CAIRO — The Egyptian archaeological mission of the Supreme Council of Antiquities operating in the city of Esna in Upper Egypt has recently discovered a cache containing coins from different historical decades of the Islamic era, in addition to parts of molds to mint and weigh coins.
In a Sept. 11 statement published by the Ministry of Tourism and Antiquities on its Facebook page, Secretary-General of the Supreme Council of Antiquities Mostafa Waziri said that this discovery may indicate the existence of a mint and weighing house in the city of Esna.
He noted that the archaeological mission will work on uncovering this house in the coming period.
The head of the Central Administration of Antiquities in Upper Egypt at the Ministry of Tourism and Antiquities, Mohamed Abdel Badie, said in the same ministry statement, “The archaeological mission began its work on the site last year in the part located directly behind the Temple of Esna, until it found this huge number of coins, which included a gold coin dating back to the era of Al-Aziz Billah Bin Al-Mu’izz Li Din Allah Al-Fatimi [a Fatimid ruler], and 286 silver coins dating from the reign of 19 different kings and sultans of the Mamluk era during different historical periods.”
He continued, “A foreign currency dating back to the days of King Leon II, King of Armenia, who lived during the Mamluk era, was also uncovered, as well as bronze and copper coins from the Ottoman era.”
Fathi Yassin, director general of Antiquities of Upper Egypt, explained in the same statement that among the coins discovered recently was a Fatimid gold dinar that dates back to the era of Al-Aziz Billah, a dirham of Najm al-Din Aibak and another made of silver of the just King Badr al-Din Solamish.
He said that half a dirham of King Mansour Saif al-Din Qalawun, and a number of silver dirhams, including two dirhams of the just King Zain al-Din Katbugha, one dirham of King al-Mansur Saif al-Din Abu Bakr and a dirham of King al-Kamel Saif al-Din Shaaban, were also discovered.
The collection also included a commemorative dirham on the occasion of the coronation of King Typhon II, and a set of bronze and copper coins from the Ottoman era, according to Yassin.
Muhammad Hamza, professor of archaeology and Islamic civilization and former dean of the Faculty of Archaeology at Cairo University, told Al-Monitor, “The villages and cities of Upper Egypt were no less important in the Islamic era than they were in the periods of the ancient Egyptian civilization. On the contrary, they played an important role in trade and pilgrimage, which was performed at the time through the Nile from Upper Egypt to the Arabian Peninsula.”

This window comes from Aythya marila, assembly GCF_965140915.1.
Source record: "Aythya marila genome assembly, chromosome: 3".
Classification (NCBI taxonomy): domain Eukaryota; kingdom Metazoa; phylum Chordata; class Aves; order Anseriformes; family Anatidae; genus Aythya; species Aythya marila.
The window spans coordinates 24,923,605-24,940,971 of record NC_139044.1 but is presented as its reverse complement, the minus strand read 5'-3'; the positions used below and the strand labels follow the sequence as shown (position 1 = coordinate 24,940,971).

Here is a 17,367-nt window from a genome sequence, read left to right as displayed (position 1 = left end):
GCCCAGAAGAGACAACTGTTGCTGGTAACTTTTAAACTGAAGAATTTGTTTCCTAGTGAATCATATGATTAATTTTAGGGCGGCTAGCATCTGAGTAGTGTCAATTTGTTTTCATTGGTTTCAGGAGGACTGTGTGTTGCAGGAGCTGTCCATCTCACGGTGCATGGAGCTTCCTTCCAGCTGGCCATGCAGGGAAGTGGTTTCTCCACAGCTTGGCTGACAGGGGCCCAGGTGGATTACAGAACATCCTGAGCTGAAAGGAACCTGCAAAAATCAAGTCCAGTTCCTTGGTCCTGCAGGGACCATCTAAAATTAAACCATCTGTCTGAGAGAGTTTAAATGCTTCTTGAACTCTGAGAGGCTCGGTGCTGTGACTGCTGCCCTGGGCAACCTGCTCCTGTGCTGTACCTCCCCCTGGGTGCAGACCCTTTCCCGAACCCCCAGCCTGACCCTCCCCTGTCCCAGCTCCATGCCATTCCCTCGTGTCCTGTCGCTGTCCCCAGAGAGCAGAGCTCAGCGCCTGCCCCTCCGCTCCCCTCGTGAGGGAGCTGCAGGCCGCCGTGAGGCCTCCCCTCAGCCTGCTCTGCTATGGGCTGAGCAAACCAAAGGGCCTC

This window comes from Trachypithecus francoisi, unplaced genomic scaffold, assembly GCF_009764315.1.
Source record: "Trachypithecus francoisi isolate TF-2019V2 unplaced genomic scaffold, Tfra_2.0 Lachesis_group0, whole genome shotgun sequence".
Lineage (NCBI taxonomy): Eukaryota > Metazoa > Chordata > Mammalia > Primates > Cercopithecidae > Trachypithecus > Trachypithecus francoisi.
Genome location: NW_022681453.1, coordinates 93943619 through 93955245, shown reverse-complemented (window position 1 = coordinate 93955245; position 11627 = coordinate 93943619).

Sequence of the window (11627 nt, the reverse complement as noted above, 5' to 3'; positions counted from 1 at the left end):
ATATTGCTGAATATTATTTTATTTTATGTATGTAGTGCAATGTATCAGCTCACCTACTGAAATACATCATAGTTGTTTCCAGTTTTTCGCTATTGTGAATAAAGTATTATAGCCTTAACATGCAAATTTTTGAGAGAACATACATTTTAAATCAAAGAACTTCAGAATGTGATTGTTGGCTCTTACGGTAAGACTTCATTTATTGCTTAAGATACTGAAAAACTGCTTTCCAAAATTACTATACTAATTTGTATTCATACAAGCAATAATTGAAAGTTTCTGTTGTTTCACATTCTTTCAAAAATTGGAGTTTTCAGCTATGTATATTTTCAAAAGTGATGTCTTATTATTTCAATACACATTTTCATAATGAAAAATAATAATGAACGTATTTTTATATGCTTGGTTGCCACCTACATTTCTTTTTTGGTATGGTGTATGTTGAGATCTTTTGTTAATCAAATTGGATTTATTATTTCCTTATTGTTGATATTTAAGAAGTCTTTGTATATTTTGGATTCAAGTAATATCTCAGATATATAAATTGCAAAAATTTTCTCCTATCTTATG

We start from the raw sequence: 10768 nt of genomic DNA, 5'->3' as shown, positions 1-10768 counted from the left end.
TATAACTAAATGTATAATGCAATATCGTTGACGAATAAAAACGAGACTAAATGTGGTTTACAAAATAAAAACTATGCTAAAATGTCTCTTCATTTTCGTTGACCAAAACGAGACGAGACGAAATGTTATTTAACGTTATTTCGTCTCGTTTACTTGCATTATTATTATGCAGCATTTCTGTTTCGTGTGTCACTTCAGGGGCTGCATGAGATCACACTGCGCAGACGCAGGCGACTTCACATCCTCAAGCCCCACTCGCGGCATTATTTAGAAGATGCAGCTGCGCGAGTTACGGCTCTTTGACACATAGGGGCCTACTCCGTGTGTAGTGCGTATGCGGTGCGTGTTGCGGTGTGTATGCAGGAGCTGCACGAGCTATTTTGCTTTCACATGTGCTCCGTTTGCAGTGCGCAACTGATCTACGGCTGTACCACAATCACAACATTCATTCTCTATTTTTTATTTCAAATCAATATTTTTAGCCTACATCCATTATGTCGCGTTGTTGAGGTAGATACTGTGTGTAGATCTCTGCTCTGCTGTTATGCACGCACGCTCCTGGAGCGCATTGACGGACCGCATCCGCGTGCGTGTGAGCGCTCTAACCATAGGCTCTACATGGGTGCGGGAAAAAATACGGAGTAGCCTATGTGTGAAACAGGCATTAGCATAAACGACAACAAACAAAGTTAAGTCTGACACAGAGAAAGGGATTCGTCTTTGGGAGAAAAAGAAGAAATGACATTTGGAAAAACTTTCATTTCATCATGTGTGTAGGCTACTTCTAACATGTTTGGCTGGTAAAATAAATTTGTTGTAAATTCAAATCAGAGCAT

He said, “The discovery of coins is evidence of prosperity and that this region played an important role for the trade convoys for a long time, especially since the discovered coins dated back to different eras. Upper Egypt had a major role in the Fatimid era, and many Fatimid emirates were formed there.”
Hamza added, “Finding antiquities dating back to the Islamic era is not new to Esna and Upper Egypt in general, but foreign propaganda for Pharaonic antiquities has consolidated the idea that Upper Egypt is a center for antiquities belonging to the ancient Egyptian civilization only. Discovering whether this area includes a coin mint requires more excavations and consultation of old documents that dealt with Esna.”
The city of Esna lies on the west bank of the Nile, 55 kilometers (34 miles) to the south of Luxor, and it was known by different names in the past, like Latopolis and Senat.
Abdel Rahim Rihan, member of the History and Antiquities Committee of the governmental Supreme Council of Culture, believes this archaeological discovery highlights the historical importance of the city of Esna as a commercial city in the Islamic era, especially the Mamluk and Ottoman eras.
He told Al-Monitor that trade flourished in the Mamluk era and commercial centers were established, consisting of hotel rooms for major merchants coming from Egypt or Europe to carry out various trade operations. Such commercial centers include Khan Hassan Al-Jeddawi (1207 A.H./1792), 30 meters (98 feet) north of the Temple of Esna.
Rihan noted that Esna played “a civilized role in the Fatimid era, which was evidenced by the discovery recently of a single gold coin dating back to the Fatimid era of Al-Aziz Billah Bin Al-Mu’izz Li Din Allah Al-Fatimi. Esna is also famous for Al-Omari Mosque. The mosque’s memorial plaque includes 10 lines of prominent Kufic writings stating that the mosque was founded during the era of the Fatimid Imam al-Mustansir Billah (429-487 A.H./1036-1094).”
Regarding the possibility of the existence of a coin mint in the area, Rihan said a coinage workshop dating back to the Islamic era is highly likely to be found in the area. He explained that the coinage molds during the Islamic era were pieces of glass resembling coins and were used to standardize the weight of coins.